About the only inventive thing in Bangkok Revenge–and I doubt writer-director Minéo uses it for this reason–is lead Jon Foo being unable to experience emotion. It means Foo doesn’t have to give a particularly good performance. He just has to deliver his lines and he does. He’s not a bad guy, of course, quite the opposite. Corrupt cops killed his parents and now he’s grown up (the brain damage is from the attack) and seeking, you guessed it, revenge.
Otherwise, Minéo’s atrocious. He can’t compose a shot, he can’t come up with good fight scenes (he amps up the stylizing to fake ingenuity), he can’t direct actors. He also has a lot of the film in English, but only Foo seems to be able to speak it. His mentor, Kowitch Wathana (in a terrible performance), mangles every line of English dialogue he’s got. He seems completely fluent in Thai, but Minéo seems more concerned with international distribution than a decent picture.
Caroline Ducey, as the erstwhile love interest, butchers her English dialogue too. Minéo would have done a lot better if no one in Bangkok spoke the same language or really understood one another. It would have made for a far more entertaining film.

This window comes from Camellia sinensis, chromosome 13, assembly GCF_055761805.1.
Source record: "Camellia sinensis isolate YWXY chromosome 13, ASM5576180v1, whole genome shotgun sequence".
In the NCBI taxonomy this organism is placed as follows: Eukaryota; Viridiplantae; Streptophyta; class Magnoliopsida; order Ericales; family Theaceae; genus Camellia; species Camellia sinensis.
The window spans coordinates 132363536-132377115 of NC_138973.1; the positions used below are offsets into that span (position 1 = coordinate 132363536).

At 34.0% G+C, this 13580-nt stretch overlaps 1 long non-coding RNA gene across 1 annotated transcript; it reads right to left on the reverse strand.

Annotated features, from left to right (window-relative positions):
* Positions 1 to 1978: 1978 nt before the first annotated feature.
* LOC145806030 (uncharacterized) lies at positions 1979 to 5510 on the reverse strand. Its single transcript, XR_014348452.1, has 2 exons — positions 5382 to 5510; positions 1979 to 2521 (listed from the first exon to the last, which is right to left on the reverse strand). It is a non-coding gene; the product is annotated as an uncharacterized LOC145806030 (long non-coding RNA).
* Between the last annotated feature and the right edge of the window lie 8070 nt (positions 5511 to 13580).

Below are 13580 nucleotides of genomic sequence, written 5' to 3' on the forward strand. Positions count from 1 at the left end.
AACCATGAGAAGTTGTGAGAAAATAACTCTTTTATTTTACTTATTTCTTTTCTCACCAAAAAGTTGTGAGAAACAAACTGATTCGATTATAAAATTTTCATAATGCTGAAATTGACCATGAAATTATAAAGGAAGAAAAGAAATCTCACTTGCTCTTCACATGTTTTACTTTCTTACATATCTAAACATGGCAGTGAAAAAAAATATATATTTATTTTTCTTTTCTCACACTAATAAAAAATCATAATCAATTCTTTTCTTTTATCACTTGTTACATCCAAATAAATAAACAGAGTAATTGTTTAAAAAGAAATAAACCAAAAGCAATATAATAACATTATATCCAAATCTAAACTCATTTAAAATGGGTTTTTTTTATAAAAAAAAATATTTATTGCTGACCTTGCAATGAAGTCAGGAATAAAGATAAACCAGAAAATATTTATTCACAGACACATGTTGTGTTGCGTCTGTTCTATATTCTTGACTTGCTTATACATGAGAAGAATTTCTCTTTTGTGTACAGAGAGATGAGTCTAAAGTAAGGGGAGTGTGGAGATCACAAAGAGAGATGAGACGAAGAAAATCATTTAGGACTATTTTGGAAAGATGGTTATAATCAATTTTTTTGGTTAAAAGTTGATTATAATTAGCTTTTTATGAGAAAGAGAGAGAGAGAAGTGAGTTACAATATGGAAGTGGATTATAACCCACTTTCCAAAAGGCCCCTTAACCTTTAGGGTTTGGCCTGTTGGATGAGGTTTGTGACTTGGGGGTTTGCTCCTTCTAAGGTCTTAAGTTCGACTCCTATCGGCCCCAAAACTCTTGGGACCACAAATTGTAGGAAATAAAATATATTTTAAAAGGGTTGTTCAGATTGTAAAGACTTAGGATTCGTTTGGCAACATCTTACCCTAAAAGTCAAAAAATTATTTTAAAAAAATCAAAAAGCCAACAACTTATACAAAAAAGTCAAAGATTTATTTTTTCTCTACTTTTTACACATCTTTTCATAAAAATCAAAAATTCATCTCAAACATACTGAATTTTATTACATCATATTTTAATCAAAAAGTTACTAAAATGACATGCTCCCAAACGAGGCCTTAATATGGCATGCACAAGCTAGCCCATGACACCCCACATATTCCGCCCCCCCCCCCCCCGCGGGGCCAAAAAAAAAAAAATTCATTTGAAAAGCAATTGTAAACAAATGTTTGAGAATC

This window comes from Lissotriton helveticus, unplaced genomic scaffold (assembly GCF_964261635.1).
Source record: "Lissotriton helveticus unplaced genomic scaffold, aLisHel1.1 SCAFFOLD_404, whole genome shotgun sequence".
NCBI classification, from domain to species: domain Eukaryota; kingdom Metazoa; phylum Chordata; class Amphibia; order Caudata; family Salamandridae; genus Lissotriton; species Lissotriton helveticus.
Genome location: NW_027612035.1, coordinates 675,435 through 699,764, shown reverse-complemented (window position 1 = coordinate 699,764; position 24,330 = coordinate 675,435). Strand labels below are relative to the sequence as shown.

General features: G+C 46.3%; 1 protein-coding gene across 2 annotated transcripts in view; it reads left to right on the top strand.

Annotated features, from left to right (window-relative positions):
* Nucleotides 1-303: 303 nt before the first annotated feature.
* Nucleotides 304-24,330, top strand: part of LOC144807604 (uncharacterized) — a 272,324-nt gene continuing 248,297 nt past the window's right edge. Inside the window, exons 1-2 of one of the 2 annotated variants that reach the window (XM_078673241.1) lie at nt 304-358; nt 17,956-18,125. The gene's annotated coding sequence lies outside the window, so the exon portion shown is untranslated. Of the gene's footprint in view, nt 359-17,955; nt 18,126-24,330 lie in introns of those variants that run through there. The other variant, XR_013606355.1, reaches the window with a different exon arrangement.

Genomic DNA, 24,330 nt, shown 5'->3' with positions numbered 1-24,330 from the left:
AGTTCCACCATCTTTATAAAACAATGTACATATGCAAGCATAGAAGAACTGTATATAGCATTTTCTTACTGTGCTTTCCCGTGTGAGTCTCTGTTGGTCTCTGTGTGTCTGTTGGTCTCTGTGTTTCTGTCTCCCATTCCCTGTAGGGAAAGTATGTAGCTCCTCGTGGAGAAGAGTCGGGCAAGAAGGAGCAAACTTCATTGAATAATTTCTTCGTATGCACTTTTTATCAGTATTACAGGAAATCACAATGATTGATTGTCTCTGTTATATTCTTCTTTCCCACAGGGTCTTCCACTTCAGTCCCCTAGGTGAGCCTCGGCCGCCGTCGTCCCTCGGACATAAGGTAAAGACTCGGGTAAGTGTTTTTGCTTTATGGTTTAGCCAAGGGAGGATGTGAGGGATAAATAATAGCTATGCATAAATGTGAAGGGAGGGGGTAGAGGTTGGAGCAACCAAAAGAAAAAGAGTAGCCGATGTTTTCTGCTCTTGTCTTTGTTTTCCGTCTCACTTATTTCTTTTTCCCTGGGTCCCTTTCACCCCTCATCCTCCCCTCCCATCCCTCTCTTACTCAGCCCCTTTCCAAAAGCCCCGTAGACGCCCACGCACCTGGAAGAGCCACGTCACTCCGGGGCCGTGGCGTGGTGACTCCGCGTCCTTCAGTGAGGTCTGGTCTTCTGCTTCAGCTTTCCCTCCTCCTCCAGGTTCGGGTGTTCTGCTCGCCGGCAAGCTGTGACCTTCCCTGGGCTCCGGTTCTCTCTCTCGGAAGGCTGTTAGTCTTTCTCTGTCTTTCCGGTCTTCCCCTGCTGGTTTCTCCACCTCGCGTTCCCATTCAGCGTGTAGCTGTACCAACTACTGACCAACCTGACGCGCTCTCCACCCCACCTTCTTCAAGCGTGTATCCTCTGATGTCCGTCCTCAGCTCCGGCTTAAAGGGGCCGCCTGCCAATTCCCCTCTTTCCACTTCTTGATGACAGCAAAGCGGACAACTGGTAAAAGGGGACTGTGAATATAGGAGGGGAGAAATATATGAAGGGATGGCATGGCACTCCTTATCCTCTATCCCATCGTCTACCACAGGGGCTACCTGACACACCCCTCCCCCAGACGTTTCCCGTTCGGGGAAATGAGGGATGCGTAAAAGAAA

Somewhat surprisingly–given Minéo’s profound incompetence–are the photography and music. Teerawat Rujinatum shoots DV quite well and Christophe Gerber’s score is professional.
Occasionally (and rather momentarily), Revenge has a moment with marginal potential. But, every time, the incompetence returns immediately.
Written and directed by Jean-Marc Minéo; director of photography, Teerawat Rujinatum; edited by Hugo Picazo and Nicolas Sarkissian; music by Christophe Gerber; produced by Cédric Jimenez; released by China Lion Film Distribution.
Starring Jon Foo (Manit), Caroline Ducey (Clara), Michaël Cohen (Simon), Aphiradi Phawaphutanon (Chanticha), Winai Kraibutr (Samat), Kowitch Wathana (Adjan), Lioutsia Goubaidoullina (Jessy), Julaluck Ismalone (Ying) and Thiraphong Riawrukwong (Superintendent).